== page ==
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Discussion Starter #1
100 shots to the lb, 70 gr charges. That's a great plenty for 2 years of foraging if you're shooting bison and elk, adequate if deer, but it's quite marginal if you're mostly shooting small game. Which is damned hard to do/wasteful with a big bore muzzleloader.

just checked and there were 33 people, not 15.. So they'd have enough powder for 600 shots each.
 

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Did you think it was a Hunting trip?
 

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I think it was .40 and took like 2300 pumps per shot!
 

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Discussion Starter #6 (Edited)
ONE, big deal. and it was slow as molasses to charge.

600 shots of even .44 KY rifle is 140 grs per shot. counting the ball. Probably more, heavier caliber were probaby used. but for my purposes, lets say 12 lbs of lead. 18 lbs of "ammo", and a 10 lb rifle. If instead, I've got a 4 lb AR, 1 lb of .22 unit and spare mag, 1 20 rd and 2 30 rd 223 mags, half a lb of mags, 3/4 lb of silencer, 1 lb of scope and mount, 1/4 lb of bipod and spare bolt (all parts in it) 1/4 lb of solvent and graphite lube. Say 8 lbs. 20 lbs of ammo to have the same load. Think that'd last ya for a couple of years, braining bison, elk, maybe moose, a few bears, chest hitting pronghorn and deer?, Say 4 lbs of 223 ammo, allowing for a bit of fighting, 140 rds 16 lbs of subsonic 60 gr 22 Aquila, 100 rds to the lb, 1600 shots at small game, birds, etc. Realistically, 1.5 lbs of each, 223, and .22lr, should be plenty, so no need of all the hassles and risks of using horses. Saving 16 lbs, having luminous sights, silencer, subsonic ammo, rapidfire, concealment of the longarm, at least twice the effective range, without the need to carry a buffalo robe to keep warm. :) Yeah, I think that I'm WAY better off. No horrors of trying to clean a muzzleloader in the field, no misfires from rain or high humidity.

when you figure that you'll get a hindquarter of beef with most .22 shots fired (or an entire big dog, some deer, etc) that 150 rds of .22 ammo looks like a great plenty for a couple of years, eh? With the 223 braining an elk or bear now and then, reaching 150 yds or so to take deer and pronghorn with chest hits, and enough sense to have gill nets and trotlines, things go a lot further/better, without nearly the bulk/weight risk that L and C's men had to face

When you add some caches, maybe a mountain bike, NVD goggles, another 50 lbs of jerky, inflatable raft, etc, things really start looking better. Bikes dont bite you, throw you (or your gear) off, don't get sick or hurt, dont make noise, dont have to be fed or watered, and they STAY hidden under a bush after you put them there! Chained and padlocked, of course.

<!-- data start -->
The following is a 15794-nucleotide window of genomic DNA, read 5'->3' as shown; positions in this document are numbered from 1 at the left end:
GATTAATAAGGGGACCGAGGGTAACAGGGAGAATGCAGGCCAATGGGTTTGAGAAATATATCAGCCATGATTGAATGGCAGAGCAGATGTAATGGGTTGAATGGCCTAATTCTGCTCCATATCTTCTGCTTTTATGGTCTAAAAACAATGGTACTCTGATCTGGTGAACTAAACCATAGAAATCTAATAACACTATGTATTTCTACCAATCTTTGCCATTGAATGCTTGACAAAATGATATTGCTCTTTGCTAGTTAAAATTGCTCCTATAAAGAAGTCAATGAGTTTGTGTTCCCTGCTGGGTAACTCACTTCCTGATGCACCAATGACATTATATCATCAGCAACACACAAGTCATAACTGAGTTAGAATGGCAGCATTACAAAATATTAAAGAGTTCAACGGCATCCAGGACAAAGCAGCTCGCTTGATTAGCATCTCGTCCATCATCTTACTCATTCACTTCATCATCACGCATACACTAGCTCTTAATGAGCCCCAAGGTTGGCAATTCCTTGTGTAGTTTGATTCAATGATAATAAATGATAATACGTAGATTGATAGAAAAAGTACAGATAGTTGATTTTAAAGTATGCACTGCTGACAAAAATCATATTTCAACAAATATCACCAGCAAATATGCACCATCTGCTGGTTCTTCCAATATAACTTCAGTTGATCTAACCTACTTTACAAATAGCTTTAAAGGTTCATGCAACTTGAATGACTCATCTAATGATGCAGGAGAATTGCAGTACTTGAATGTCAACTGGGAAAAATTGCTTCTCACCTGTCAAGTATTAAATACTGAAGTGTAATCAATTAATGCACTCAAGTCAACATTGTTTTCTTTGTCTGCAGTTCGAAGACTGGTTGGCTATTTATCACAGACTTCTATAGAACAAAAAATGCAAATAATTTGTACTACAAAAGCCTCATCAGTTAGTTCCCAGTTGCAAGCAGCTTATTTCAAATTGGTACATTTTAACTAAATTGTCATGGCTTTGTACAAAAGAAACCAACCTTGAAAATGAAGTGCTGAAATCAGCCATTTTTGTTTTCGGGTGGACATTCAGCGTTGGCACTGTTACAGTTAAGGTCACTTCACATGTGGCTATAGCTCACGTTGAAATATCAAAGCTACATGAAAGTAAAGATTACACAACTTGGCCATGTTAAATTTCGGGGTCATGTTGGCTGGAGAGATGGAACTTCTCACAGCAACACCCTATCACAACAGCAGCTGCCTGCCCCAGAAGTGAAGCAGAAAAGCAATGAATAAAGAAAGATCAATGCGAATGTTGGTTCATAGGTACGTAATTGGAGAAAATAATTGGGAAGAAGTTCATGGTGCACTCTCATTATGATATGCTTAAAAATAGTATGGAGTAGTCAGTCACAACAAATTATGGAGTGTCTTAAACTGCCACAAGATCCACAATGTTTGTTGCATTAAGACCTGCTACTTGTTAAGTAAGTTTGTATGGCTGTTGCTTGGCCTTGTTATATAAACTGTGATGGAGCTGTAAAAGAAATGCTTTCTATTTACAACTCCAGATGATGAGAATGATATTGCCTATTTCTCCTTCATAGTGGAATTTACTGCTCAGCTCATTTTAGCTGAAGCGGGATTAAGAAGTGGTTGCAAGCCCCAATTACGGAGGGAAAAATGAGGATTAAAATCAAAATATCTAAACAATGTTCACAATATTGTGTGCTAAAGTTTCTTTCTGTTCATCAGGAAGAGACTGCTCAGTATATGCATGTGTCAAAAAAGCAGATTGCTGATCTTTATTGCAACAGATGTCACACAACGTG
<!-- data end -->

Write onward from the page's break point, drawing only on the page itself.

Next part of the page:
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According to PBS, "Lewis & Clark" by Ken Burns (1997)

Arms & Accoutrements
- 15 Rifles
- 15 Powder Horns
- 15 Pair of Bullet Molds
- 15 (illegible)
- 15 Ball screws
- 24 Tomahawks
- 24 Large Knives
- 15 Gun slings
- 500 Flints
- 200 lbs Rifle Powder
- 400 lbs Lead


That makes it 13.3 lbs of powder & 26.6 lbs of lead per firearm. Yes there were 33 participants but apparently not all required arms.
 

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They were all armed. The 15 Muskets listed were a new model that were given to the expedition to test and evaluate. The other men carried the issued Muskets of the type in service at that time or carried Rifles that were approved by Captain Clark. Captain Clark himself carried a Rifle. The History Channel is entertaining, but deviates from the facts on occasion.
 

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Actually I took that list from a photograph of the original list of stores from the expedition.
 

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I'm pretty sure that list was a requisition from U.S. Army stores, not everything obtained for the Expedition of Discovery. See the Journal of Patrick Gass and the Journal of Merriweather Lewis. Addition to supplies were made at least twice, Gass say's more. In addition Jim Bridger left the expedition early with the permission of Clark & Lewis and "took his rifle and a quantity of powder." I doubt he would have been allowed to take Army property, so I assume the rifle was his own.
 

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Discussion Starter #13 (Edited)
it was plenty when and where there were bison, but there aint any such herds any more. and one person, in hot weather, can barely jerk one deer's meat, much less 1000 lbs of bison. So the silenced AR15 shorty, with the .22 unit makes a lot more sense than any stupid muzzleloader. I constantly see guys claiming that they can make black powder. right, IF there's a drugstore where they can buy the ingredients! :) wtf you'd even want to bother? The weight and cost of the clunker gun, if applied to .22lr ammo, would last you for a lifetime. since you;'re so ****ing sure there wont be any fighting when shtf. I have to tend to agree, tho, that YOU wouldn't be doing any fighting.
 

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flexibility and versatility, Melvin, get with the program!
 
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